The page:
The more I talked through these findings with colleagues, the less shocking and confusing my “revelation” became. Despite the emphasis on policy, discussions with my colleagues slowly shifted my mindset and revealed that academic work only achieves high levels of impact in exceptional circumstances. It became clear that impact is just a buzzword that was continually thrown about when in reality, we should be focusing on conducting high-quality research instead.

Overall, the internship has been an eye-opening experience for me, expanding my (mis)understanding of the relationship between academia and policy. As social scientists, directly influencing policy with our work seems to be a grey area, something we are told to strive for but something that (from my experience with refugee policy in Scotland) does not seem to happen at all (or in rare circumstances). Is this similar to other policy areas or within different academic fields? Have other academics had a similar experience to me?

These considerations are critical in the context of my work for the British Academy funded project looking at out-migration in Armenia, in which we plan to engage with policymakers and present our work to them. As academics looking to influence policy to help improve the conditions for young people and newcomer groups, what can be done to strengthen the relationship between policy and research? How can our empirical findings make a positive contribution with our work?

In terms of how we are taught about impact, is it potentially time for a change? Do we need to move away from the individualistic model and start thinking of the bigger picture when it comes to influencing policy?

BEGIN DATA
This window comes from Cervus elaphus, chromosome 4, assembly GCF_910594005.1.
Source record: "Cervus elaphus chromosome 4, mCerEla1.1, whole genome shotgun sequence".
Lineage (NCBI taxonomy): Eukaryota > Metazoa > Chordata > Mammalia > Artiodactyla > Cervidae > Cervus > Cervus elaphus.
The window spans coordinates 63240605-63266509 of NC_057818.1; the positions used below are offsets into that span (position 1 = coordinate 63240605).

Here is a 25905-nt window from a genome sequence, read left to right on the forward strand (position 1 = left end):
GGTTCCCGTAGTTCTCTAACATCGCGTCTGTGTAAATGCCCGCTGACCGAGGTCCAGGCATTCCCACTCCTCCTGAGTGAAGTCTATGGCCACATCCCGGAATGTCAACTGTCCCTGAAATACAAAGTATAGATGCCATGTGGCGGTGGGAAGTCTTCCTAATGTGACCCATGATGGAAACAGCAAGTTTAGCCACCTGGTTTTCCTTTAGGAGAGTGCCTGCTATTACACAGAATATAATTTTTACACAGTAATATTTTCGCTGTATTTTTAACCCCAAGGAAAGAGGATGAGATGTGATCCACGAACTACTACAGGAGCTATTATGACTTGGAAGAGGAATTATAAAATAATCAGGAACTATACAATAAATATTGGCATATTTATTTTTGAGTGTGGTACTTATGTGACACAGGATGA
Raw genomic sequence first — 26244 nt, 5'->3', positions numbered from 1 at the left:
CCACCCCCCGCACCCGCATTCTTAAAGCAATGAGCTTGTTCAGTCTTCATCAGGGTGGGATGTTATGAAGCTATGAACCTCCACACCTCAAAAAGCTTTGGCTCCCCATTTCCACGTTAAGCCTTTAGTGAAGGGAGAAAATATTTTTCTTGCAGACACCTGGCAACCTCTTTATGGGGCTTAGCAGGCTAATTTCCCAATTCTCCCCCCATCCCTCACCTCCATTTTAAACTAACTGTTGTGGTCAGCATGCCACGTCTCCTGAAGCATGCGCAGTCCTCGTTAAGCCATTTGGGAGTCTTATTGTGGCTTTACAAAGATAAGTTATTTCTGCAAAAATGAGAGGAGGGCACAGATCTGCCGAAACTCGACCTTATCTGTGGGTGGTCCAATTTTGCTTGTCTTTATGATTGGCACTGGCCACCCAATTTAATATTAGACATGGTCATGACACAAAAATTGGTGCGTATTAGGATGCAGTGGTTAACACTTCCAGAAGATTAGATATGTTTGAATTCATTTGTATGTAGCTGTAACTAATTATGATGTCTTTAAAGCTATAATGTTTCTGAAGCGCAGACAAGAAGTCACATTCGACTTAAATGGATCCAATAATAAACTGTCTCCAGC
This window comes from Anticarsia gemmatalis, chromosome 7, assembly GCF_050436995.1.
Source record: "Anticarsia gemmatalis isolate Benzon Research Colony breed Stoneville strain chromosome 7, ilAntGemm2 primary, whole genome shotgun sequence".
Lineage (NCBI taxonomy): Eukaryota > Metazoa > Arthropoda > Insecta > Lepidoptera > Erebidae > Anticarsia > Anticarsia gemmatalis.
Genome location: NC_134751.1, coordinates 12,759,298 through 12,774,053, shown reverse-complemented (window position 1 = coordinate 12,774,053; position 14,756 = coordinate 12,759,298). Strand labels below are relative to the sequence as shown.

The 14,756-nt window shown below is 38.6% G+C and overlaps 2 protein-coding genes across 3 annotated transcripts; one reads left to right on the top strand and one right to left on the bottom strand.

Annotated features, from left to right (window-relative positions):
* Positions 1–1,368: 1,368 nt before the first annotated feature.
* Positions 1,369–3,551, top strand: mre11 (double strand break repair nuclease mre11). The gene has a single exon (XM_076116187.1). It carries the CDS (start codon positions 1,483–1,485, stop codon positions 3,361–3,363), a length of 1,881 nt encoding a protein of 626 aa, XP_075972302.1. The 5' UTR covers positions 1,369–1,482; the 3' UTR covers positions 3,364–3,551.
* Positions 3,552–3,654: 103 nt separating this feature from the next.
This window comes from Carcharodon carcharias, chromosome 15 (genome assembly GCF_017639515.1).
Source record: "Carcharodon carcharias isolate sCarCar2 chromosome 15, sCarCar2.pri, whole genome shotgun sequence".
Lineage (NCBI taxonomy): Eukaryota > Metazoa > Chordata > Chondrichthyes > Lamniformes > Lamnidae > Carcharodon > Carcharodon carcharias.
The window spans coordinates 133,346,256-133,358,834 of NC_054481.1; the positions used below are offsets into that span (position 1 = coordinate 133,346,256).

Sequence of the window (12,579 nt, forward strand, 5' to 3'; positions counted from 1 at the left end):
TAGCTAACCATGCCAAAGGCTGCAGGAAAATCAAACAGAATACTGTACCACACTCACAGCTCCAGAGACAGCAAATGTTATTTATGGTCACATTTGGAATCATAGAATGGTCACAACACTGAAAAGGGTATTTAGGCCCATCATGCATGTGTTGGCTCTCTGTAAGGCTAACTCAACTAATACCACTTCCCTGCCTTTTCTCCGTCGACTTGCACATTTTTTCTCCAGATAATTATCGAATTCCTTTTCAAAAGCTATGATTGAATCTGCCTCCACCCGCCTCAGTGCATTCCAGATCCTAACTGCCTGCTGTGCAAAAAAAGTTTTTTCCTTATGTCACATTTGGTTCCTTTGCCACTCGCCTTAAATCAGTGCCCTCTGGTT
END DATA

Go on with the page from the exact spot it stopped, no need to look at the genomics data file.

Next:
A work in progress…

Are ‘equitable research partnerships’ compatible with UK university administrative processes?

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According to the British Academy’s ‘Humanities and Social Sciences Tackling Global Challenges’ call, ‘researchers from the Global South [must] be involved as equal partners’ in funded work. Such concerns also resonate with broader calls to ‘decolonise’ the university. But what do they mean in terms of project set up and administration between universities (here Stirling and Yerevan State University (YSU)) that work so differently? How can ‘best [administrative] practice’ reflect equality between institutions in such different circumstances?

A quick, not entirely linear timeline: we applied to the Global Challenges scheme in July 2020. In Autumn 2020, we get the grant!…… But Armenia is now at war. Since our application, tens of thousands of refugees have arrived from Artsakh/Nagorno-Karabakh; Syrian-Armenians have lived through (another) war, this time alongside their Republic of Armenia-born counterparts; while Indian immigration has stalled. By November, Armenia has lost the war; feels betrayed by Russia, its traditional ally; abandoned by the major powers (as during the 1915 genocide); and ever more threatened by Azerbaijan’s Turkey-backed military power. The political and economic hope associated with the 2018 Armenian ‘Velvet Revolution’ has dissipated. By early 2021, flights to Russia have resumed, young people are leaving again… and we must set up our project.

Guided by our very helpful (and busy) Research Office, we ask YSU to fill in a ‘due diligence’ questionnaire and develop a ‘collaboration agreement’. Most of the focus is on data protection and public liability insurance. ‘What if someone falls over a box?’ A good question in a UK context, but I start to feel a bit queasy. I try not to imagine the eyebrows raised in a country that has just been at war. Maybe someone will find the question funny? (Maybe someone who hasn’t lost a relative in Artsakh.)